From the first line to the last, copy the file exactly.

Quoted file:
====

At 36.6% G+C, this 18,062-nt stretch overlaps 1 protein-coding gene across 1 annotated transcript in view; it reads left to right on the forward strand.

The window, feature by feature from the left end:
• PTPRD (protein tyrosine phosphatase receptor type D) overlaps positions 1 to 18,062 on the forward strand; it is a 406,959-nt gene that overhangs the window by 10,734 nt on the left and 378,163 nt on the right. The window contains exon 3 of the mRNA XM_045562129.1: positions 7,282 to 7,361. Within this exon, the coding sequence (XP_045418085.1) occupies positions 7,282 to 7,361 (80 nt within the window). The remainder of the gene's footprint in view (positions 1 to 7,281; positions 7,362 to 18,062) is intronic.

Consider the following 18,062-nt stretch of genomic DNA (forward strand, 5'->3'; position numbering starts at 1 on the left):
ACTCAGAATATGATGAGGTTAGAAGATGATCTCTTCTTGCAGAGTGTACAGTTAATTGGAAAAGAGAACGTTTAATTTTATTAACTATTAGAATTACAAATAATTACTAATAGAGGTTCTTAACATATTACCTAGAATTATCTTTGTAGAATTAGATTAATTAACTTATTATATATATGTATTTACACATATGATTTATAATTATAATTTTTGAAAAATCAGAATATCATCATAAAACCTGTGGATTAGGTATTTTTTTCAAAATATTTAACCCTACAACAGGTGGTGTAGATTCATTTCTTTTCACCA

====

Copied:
At 36.6% G+C, this 18,062-nt stretch overlaps 1 protein-coding gene across 1 annotated transcript in view; it reads left to right on the forward strand.

The window, feature by feature from the left end:
• PTPRD (protein tyrosine phosphatase receptor type D) overlaps positions 1 to 18,062 on the forward strand; it is a 406,959-nt gene that overhangs the window by 10,734 nt on the left and 378,163 nt on the right. The window contains exon 3 of the mRNA XM_045562129.1: positions 7,282 to 7,361. Within this exon, the coding sequence (XP_045418085.1) occupies positions 7,282 to 7,361 (80 nt within the window). The remainder of the gene's footprint in view (positions 1 to 7,281; positions 7,362 to 18,062) is intronic.

Consider the following 18,062-nt stretch of genomic DNA (forward strand, 5'->3'; position numbering starts at 1 on the left):
ACTCAGAATATGATGAGGTTAGAAGATGATCTCTTCTTGCAGAGTGTACAGTTAATTGGAAAAGAGAACGTTTAATTTTATTAACTATTAGAATTACAAATAATTACTAATAGAGGTTCTTAACATATTACCTAGAATTATCTTTGTAGAATTAGATTAATTAACTTATTATATATATGTATTTACACATATGATTTATAATTATAATTTTTGAAAAATCAGAATATCATCATAAAACCTGTGGATTAGGTATTTTTTTCAAAATATTTAACCCTACAACAGGTGGTGTAGATTCATTTCTTTTCACCA